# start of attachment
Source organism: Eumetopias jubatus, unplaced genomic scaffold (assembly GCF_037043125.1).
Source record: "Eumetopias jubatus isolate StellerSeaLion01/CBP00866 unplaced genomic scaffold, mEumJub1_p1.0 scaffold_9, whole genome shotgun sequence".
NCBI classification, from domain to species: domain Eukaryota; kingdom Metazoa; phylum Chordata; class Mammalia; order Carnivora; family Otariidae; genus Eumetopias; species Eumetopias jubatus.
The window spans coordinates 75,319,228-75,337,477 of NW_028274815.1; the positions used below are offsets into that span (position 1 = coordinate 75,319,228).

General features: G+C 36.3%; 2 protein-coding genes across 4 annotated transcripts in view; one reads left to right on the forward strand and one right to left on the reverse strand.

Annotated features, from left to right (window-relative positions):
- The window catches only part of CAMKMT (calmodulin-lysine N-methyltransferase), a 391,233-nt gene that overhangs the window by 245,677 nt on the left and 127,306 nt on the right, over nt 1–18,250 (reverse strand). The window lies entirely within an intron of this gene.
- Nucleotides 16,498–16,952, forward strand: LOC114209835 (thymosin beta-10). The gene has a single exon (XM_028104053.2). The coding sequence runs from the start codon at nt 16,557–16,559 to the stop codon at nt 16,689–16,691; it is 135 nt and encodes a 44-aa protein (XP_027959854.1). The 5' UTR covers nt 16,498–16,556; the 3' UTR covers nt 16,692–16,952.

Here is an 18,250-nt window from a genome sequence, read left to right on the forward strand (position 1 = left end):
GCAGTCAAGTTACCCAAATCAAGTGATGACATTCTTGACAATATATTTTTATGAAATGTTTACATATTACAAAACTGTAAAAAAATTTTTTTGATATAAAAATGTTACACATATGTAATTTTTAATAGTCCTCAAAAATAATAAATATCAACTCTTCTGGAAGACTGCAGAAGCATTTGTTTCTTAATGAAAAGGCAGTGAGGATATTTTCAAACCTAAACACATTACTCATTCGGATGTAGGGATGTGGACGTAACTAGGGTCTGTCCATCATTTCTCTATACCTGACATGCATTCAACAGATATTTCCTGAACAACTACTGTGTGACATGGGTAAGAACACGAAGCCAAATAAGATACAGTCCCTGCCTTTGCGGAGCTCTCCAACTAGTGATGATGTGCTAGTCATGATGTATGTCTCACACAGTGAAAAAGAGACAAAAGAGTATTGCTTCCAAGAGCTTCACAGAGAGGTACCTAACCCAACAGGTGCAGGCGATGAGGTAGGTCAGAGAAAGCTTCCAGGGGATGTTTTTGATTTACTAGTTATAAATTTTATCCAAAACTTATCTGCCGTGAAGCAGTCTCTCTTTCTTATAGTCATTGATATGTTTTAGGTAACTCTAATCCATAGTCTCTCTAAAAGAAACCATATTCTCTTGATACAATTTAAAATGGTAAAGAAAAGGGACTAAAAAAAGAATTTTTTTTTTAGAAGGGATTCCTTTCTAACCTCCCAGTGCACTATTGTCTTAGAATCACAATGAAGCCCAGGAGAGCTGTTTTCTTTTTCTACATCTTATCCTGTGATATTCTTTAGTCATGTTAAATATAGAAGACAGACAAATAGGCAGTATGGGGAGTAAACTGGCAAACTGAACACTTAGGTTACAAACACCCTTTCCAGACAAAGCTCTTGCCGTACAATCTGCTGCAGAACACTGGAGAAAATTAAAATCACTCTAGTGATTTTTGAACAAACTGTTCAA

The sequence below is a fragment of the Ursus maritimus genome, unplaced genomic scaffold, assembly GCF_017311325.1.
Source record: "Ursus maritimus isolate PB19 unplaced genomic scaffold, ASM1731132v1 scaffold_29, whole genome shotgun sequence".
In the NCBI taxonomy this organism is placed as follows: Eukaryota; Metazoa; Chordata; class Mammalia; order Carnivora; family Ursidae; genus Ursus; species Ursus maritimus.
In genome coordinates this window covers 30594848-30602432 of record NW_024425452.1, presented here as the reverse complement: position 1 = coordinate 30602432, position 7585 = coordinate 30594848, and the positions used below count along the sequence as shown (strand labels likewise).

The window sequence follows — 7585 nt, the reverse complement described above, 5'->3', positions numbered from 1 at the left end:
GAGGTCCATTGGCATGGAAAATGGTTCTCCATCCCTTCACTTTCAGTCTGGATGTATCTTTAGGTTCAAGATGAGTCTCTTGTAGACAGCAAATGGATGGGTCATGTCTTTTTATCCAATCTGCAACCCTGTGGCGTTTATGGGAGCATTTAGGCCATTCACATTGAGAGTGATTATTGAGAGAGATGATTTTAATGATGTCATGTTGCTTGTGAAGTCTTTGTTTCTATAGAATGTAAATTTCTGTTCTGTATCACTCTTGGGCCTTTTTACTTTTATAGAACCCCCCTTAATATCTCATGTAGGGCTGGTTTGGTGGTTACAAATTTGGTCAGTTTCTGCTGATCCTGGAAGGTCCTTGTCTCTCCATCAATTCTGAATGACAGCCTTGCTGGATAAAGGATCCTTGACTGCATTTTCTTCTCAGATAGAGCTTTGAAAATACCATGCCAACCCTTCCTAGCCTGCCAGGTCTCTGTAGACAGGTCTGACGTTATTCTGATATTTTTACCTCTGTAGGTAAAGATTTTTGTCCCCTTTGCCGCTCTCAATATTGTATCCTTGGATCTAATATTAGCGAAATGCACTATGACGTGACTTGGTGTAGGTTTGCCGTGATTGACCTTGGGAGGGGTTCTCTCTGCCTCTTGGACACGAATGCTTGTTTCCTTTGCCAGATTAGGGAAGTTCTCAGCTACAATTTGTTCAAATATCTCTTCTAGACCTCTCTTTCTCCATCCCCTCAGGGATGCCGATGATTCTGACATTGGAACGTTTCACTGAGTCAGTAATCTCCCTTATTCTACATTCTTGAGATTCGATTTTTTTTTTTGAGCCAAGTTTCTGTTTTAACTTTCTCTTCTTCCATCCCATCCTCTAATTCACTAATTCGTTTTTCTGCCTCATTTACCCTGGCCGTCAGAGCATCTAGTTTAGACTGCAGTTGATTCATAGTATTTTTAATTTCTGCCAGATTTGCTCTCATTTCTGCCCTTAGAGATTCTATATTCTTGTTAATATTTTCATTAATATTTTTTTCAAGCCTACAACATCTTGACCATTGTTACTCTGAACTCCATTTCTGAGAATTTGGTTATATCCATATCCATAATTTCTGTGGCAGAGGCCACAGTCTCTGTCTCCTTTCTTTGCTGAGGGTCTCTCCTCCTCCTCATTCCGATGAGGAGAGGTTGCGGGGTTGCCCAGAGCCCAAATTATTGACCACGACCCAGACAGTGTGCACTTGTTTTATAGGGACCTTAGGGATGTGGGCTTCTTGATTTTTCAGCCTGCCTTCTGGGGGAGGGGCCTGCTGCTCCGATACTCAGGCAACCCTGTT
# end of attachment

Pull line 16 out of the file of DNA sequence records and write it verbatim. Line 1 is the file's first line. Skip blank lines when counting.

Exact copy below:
GAGGTCCATTGGCATGGAAAATGGTTCTCCATCCCTTCACTTTCAGTCTGGATGTATCTTTAGGTTCAAGATGAGTCTCTTGTAGACAGCAAATGGATGGGTCATGTCTTTTTATCCAATCTGCAACCCTGTGGCGTTTATGGGAGCATTTAGGCCATTCACATTGAGAGTGATTATTGAGAGAGATGATTTTAATGATGTCATGTTGCTTGTGAAGTCTTTGTTTCTATAGAATGTAAATTTCTGTTCTGTATCACTCTTGGGCCTTTTTACTTTTATAGAACCCCCCTTAATATCTCATGTAGGGCTGGTTTGGTGGTTACAAATTTGGTCAGTTTCTGCTGATCCTGGAAGGTCCTTGTCTCTCCATCAATTCTGAATGACAGCCTTGCTGGATAAAGGATCCTTGACTGCATTTTCTTCTCAGATAGAGCTTTGAAAATACCATGCCAACCCTTCCTAGCCTGCCAGGTCTCTGTAGACAGGTCTGACGTTATTCTGATATTTTTACCTCTGTAGGTAAAGATTTTTGTCCCCTTTGCCGCTCTCAATATTGTATCCTTGGATCTAATATTAGCGAAATGCACTATGACGTGACTTGGTGTAGGTTTGCCGTGATTGACCTTGGGAGGGGTTCTCTCTGCCTCTTGGACACGAATGCTTGTTTCCTTTGCCAGATTAGGGAAGTTCTCAGCTACAATTTGTTCAAATATCTCTTCTAGACCTCTCTTTCTCCATCCCCTCAGGGATGCCGATGATTCTGACATTGGAACGTTTCACTGAGTCAGTAATCTCCCTTATTCTACATTCTTGAGATTCGATTTTTTTTTTTGAGCCAAGTTTCTGTTTTAACTTTCTCTTCTTCCATCCCATCCTCTAATTCACTAATTCGTTTTTCTGCCTCATTTACCCTGGCCGTCAGAGCATCTAGTTTAGACTGCAGTTGATTCATAGTATTTTTAATTTCTGCCAGATTTGCTCTCATTTCTGCCCTTAGAGATTCTATATTCTTGTTAATATTTTCATTAATATTTTTTTCAAGCCTACAACATCTTGACCATTGTTACTCTGAACTCCATTTCTGAGAATTTGGTTATATCCATATCCATAATTTCTGTGGCAGAGGCCACAGTCTCTGTCTCCTTTCTTTGCTGAGGGTCTCTCCTCCTCCTCATTCCGATGAGGAGAGGTTGCGGGGTTGCCCAGAGCCCAAATTATTGACCACGACCCAGACAGTGTGCACTTGTTTTATAGGGACCTTAGGGATGTGGGCTTCTTGATTTTTCAGCCTGCCTTCTGGGGGAGGGGCCTGCTGCTCCGATACTCAGGCAACCCTGTT